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Did We Forget How To Watch TV … Or Did TV Evolve? | Column from the Editor

For better or for worse, Disney has extended the life of both “The Mandalorian” and “WandaVision” by sticking to a traditional weekly episode release schedule, which directly contrasts with Netflix’s model of dropping every episode of a show at once, and allowing the viewer to binge at their own discretion. 

Understandably, this has made many people — myself included — feel at some point that at least one of these shows were slow and weren’t going anywhere. Forbe’s Paul Tassi claims that this isn’t the case; we just forgot how to watch TV

“I feel like we’ve forgotten how to watch TV,” he wrote. “I have heard this complaint about just … a whole bunch of shows lately that are not released in Netflix binge format. Shows that have way more action than WandaVision like The Expanse or The Boys that are too ‘slow’ when viewed week to week if there’s not a massive battle scene in each episode.”

He makes some points that I agree with about how “WandaVision” and “The Mandalorian” benefitted from fans being able to use each week in between episodes to build conversations about the episodes and to theorize what’s going to happen next. But I do admit that this format doesn’t work for every show, with “The Boys” Season 2 being a prime example of a show that doesn’t look too great when you slice and dice it into weekly releases, as while I think Season 2 is pretty good as a whole, several episodes are just too connected by the show’s longform storytelling to stand on their own. 

It’s also fair to say that these weekly-released shows have benefitted from the relative lack of competition, as the first season of “Mandalorian” released at a time when the only thing bigger than it was a theatrical “Star Wars” movie in 2019, and Mando Season 2 and WandaVision Season 1 both had the benefits of releasing during a global pandemic when competition from blockbusters have been nonexistent.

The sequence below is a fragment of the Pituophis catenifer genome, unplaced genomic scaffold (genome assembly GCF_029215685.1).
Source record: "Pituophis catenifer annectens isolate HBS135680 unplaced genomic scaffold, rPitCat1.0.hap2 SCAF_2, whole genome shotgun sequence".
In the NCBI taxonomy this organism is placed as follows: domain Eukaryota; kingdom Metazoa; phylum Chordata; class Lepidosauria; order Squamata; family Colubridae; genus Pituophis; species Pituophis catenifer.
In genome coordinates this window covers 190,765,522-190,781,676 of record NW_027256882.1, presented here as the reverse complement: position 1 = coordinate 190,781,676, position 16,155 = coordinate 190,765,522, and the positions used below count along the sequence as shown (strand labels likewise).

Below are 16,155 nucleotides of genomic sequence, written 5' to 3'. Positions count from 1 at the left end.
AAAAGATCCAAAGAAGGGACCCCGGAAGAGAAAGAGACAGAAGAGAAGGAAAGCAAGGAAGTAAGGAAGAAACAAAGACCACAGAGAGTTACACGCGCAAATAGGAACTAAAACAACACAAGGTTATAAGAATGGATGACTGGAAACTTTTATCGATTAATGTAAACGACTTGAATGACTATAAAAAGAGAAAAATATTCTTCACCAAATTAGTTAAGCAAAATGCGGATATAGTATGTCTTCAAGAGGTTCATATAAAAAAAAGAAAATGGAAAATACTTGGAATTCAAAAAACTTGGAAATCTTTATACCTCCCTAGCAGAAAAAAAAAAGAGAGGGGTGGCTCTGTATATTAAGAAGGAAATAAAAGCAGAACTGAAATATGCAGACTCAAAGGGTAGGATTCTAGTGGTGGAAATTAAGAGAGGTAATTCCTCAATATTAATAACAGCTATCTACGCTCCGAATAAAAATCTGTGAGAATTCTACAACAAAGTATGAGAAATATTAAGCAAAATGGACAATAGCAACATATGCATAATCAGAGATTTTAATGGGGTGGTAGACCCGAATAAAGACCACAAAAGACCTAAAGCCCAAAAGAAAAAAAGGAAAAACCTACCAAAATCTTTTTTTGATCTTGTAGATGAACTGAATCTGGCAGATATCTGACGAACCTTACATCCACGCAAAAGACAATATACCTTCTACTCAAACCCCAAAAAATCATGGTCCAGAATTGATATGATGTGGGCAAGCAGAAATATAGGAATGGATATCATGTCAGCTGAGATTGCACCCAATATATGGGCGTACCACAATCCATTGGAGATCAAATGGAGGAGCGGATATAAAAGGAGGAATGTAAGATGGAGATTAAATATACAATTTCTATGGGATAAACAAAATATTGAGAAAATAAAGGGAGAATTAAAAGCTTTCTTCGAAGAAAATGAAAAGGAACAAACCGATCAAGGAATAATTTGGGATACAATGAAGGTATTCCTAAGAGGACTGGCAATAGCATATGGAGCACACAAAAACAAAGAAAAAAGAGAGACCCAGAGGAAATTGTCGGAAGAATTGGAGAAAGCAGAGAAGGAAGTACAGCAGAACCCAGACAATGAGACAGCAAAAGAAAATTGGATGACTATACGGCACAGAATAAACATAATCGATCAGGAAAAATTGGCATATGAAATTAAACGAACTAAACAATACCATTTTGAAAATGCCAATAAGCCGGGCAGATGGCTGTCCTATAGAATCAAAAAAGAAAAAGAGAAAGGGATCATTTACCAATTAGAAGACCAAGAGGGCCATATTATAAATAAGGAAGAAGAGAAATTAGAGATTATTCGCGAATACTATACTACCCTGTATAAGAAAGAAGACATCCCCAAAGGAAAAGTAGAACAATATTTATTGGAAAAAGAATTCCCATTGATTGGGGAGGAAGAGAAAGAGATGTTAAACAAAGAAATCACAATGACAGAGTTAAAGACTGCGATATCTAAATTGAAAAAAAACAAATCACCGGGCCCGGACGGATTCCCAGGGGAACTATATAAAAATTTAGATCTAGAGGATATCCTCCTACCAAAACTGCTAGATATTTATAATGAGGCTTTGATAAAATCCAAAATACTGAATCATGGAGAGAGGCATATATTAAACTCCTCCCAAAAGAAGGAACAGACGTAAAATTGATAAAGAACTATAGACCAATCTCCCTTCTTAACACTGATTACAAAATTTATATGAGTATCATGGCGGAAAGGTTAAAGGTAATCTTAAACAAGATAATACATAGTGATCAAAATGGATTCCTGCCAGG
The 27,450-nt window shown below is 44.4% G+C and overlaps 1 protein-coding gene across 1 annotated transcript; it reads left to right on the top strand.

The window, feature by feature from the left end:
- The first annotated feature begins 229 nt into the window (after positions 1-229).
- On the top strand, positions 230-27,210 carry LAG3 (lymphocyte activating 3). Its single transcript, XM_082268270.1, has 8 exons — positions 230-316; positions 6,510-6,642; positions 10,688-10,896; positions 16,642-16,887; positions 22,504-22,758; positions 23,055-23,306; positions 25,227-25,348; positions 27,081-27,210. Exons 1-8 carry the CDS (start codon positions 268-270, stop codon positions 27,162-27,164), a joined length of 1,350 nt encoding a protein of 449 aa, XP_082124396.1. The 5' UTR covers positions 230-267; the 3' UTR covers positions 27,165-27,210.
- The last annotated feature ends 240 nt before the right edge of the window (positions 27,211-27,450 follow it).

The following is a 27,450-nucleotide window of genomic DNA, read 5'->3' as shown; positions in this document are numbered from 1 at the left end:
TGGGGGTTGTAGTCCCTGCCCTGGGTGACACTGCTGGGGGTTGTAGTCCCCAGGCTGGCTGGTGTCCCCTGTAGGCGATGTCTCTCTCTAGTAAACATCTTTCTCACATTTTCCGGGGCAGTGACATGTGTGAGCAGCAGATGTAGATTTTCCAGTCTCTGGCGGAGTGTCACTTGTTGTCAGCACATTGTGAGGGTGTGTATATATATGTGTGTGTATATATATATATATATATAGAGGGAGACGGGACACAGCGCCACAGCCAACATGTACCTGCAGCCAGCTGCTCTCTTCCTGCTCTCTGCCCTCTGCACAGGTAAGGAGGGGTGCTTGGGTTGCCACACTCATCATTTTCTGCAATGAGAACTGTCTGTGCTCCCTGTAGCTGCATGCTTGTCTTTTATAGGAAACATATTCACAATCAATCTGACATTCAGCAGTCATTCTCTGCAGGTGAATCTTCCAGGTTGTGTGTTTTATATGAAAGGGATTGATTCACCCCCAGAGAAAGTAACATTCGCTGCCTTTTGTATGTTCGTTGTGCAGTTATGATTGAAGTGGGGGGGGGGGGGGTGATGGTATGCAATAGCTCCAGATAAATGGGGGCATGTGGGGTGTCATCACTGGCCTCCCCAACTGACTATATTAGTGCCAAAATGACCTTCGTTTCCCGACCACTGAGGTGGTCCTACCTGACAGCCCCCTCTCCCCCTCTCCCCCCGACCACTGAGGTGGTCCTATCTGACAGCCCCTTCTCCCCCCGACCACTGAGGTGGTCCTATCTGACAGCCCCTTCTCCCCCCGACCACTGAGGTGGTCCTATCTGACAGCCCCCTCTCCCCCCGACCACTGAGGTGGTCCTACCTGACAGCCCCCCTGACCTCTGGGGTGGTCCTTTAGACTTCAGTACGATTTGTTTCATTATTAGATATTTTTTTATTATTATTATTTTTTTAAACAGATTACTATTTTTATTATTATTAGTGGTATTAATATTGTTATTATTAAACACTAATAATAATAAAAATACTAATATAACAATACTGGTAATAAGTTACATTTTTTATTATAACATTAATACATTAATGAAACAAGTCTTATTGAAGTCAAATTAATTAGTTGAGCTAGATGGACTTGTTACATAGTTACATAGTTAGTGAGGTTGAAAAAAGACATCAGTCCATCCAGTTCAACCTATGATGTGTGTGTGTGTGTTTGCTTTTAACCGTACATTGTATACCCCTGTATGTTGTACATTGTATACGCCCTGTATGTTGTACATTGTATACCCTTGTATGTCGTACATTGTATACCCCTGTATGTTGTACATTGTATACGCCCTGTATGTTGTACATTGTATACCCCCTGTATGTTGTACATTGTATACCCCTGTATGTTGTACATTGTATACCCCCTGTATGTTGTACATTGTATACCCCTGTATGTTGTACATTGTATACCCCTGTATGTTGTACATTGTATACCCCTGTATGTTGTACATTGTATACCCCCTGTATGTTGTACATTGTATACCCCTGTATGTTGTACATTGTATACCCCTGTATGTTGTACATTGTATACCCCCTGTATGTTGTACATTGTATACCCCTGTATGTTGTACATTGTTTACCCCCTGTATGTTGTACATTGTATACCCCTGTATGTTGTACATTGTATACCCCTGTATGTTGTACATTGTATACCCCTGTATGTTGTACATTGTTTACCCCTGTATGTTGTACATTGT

But I do reject the notion that we forgot how to watch TV — it just evolved, as viewers realized via the Netflix model that traditional broadcast models existed not for their entertainment value, but for broadcast companies to make money. Netflix put out a superior product, and people got so used to it that serialized TV started to feel alien to them. 

This is not to say serialized TV has no place. As Tassi rightfully points out, shows like “Game of Thrones” and “Survivor” probably would never had been able to have had the impact they had if they released their entire seasons at once under the Netflix model. But in a streaming world, serialized episodes is just one TV format, and while it has its merits, I’m not sure it’s the best one. 

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